► “We cannot tax the CIO with laxity”
Bruno Genevois, State Councilor, former President of the French Anti-Doping Agency
Regarding the decision of the Court of Arbitration for Sport (CAS), rendered at first instance, it should be noted that Kamila Valieva is a minor. The first instance judgment of the CAS is enlightening on this point. He insists that she is a protected person under the latest version of the World Anti-Doping Code, which mitigates her liability without removing it.
The rule remains that all athletes are responsible for the substances found in a sample of their urine. In addition, her status as a minor is taken into consideration in the absence of publicity of a possible sanction, which would be covered by anonymity because of her age.
→ CONTEXT. Beijing Olympics: skater Kamila Valieva, suspected of doping, authorized to continue the competition
The judges of the court decided not to suspend her in order to let her try her luck. This is undoubtedly what provokes debate. Moreover, this decision leaves open the possibility of a subsequent sanction, all the more so since the CAS decision is rendered in the first instance and is subject to appeal. Let’s not forget that an athlete has the right to defend himself, to present pieces. It is to the honor of sports justice, of which the CAS is the supreme authority.
It should be noted that the World Anti-Doping Agency (WADA) intervened against the sportswoman and that the substance detected in her urine – trimetazidine – is a drug administered to adults suffering from heart problems, and not to minors. We’ll see what happens next. I don’t think we can interpret this decision as laxity on the part of CIO. It is indeed he who, like the World Anti-Doping Agency and the International Skating Union, seized the CAS, against the decision of the Russian Anti-Doping Agency to let Kamila Valieva compete.
In addition, the practice of having so-called retrospective analyzes carried out also pleads in favor of the IOC. Samples are kept to be the subject of subsequent analyzes benefiting from progress in detection methods, this can lead to modifying the results obtained. It should be noted that the IOC applied the sanctions imposed on Russia following the falsification of the controls operated during the Sochi Games in 2014.
For a competition of the magnitude of the Olympic Games, the competence of the IOC to organize anti-doping controls, with the CAS as a remedy, is justified. On the other hand, as former president of the French Anti-Doping Agency, I was in favor of competitions taking place in France, whether national or international, being controlled by WADA, in agreement with the international federation concerned. It will be interesting to see how the control of the next Olympic Games, which will take place in Paris, will be organised.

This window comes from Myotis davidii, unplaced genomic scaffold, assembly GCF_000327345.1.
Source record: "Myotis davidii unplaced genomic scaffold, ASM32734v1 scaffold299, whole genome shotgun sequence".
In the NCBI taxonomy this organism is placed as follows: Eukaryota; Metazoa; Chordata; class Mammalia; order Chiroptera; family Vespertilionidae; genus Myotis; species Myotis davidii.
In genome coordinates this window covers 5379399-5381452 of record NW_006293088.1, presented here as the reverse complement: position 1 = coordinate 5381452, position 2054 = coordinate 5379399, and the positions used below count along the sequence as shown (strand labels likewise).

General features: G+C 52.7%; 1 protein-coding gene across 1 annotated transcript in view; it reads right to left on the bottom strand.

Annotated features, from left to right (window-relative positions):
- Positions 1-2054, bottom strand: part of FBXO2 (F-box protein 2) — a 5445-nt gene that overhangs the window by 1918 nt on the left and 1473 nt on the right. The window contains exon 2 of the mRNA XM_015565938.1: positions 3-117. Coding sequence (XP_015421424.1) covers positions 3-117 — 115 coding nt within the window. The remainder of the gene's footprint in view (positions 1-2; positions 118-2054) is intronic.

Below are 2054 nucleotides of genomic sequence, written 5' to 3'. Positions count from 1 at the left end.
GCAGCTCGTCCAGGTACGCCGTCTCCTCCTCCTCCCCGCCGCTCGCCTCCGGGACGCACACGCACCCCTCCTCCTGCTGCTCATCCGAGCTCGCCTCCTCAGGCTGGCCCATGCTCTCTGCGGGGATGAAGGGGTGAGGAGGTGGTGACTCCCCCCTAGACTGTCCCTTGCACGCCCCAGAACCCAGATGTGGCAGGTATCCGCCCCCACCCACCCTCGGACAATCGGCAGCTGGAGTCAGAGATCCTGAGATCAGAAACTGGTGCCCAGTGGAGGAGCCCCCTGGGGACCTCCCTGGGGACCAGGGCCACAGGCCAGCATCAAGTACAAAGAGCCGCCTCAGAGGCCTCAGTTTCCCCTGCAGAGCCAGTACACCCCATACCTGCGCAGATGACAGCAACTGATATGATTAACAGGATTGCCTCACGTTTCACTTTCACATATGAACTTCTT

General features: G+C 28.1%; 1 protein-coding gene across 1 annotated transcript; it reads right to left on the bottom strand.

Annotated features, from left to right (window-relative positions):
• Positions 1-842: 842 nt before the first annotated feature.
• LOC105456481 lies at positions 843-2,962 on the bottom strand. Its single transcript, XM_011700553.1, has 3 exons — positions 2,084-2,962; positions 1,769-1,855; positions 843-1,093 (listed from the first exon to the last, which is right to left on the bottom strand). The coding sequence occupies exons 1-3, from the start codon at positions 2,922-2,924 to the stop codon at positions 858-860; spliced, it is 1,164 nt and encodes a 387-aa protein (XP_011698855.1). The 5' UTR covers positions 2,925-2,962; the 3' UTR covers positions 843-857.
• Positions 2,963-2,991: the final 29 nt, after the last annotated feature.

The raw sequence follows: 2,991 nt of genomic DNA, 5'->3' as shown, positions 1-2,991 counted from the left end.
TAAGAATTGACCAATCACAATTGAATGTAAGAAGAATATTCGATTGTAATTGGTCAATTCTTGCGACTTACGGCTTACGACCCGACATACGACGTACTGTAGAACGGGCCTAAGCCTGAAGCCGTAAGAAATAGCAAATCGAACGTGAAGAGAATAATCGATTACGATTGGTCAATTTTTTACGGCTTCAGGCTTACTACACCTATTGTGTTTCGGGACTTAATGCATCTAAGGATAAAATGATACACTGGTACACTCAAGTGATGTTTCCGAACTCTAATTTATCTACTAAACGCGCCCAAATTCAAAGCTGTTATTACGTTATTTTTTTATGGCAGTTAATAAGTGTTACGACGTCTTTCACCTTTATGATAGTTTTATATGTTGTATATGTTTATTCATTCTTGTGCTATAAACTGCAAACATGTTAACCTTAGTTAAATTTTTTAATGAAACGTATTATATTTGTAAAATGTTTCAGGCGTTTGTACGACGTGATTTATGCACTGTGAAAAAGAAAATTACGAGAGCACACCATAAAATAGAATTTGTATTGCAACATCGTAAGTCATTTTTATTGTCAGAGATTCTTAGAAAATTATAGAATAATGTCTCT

►”It’s catastrophic for the image of the IOC”
Patrick Clastreshistorian, specialist in Olympism
“This alleged doping case of young Russian skater Kamila Valieva is very embarrassing for the IOC, as it is part of the endless series of scandals involving the Russian state since the Sochi Games in 2014. Of course , since the revelations about the organization of a system intended to hide the doping practices of Russian athletes, the IOC has mobilized to obtain sanctions, and the stables of Augeas have been partly cleaned. But the Valieva case sheds a layer on the systemic aspect of doping in Russia, and on the fact that everything may not be settled. The Russian champions are still under surveillance and, obviously, the page cannot yet be turned. The case promises long legal developments, and it is catastrophic for the image of the IOC.
→ ANALYSIS. The lament of Russian athletes deprived of the flag
Many questions arise, concerning the influence or not of the supervision of the champion, who is minor, or the very long time that elapsed between the control carried out on December 25, 2021 and the notification of the positivity of the skater, who only intervened once the Games had started. The anti-doping laboratory concerned in Stockholm argues that it is understaffed in this Covid period, and perhaps it also did not process the sample quickly by not prioritizing an athlete under the age of 16. . Still, the affair broke out at the worst time for the IOC.
It can be argued that, in this story, the IOC can hardly intervene and must rely on the decision of the Court of Arbitration for Sport, the CAS, which finally authorized Kamila Valieva to compete. Certainly. But the IOC is only following the procedure that it has put in place. And perhaps it is necessary to wonder about this procedure, of which one can clearly see when such a complex scenario arises that it does not offer a very satisfactory solution. The IOC and the World Anti-Doping Agency, WADA, can play the white knights here, arguing that it is the CAS that allows Kamila Valieva to continue her Games, not them. Still, the fight against doping once again shows flaws.
→ UNDERSTAND. Doping at the Beijing Olympics: Russian skater Kamila Valieva tested positive
The Russian question remains a major thorn in the side of the IOC. Is the participation of the Russians under the banner of their Olympic committee and not their national flag a sufficient sanction? The IOC, already grappling with politically and environmentally controversial Games, faces an additional problem. It’s a much more tormented context than during the 2008 Summer Games because, at the time, social networks were not as powerful as they are today. So far, athletes have largely refrained from expressing reservations during the Games. Nothing says that it will be the same in the weeks to come. If Kamila Valieva is a gold medalist – and even if the IOC is awaiting a judgment on the merits before giving her her medal or not – the debate is likely to be exacerbated. »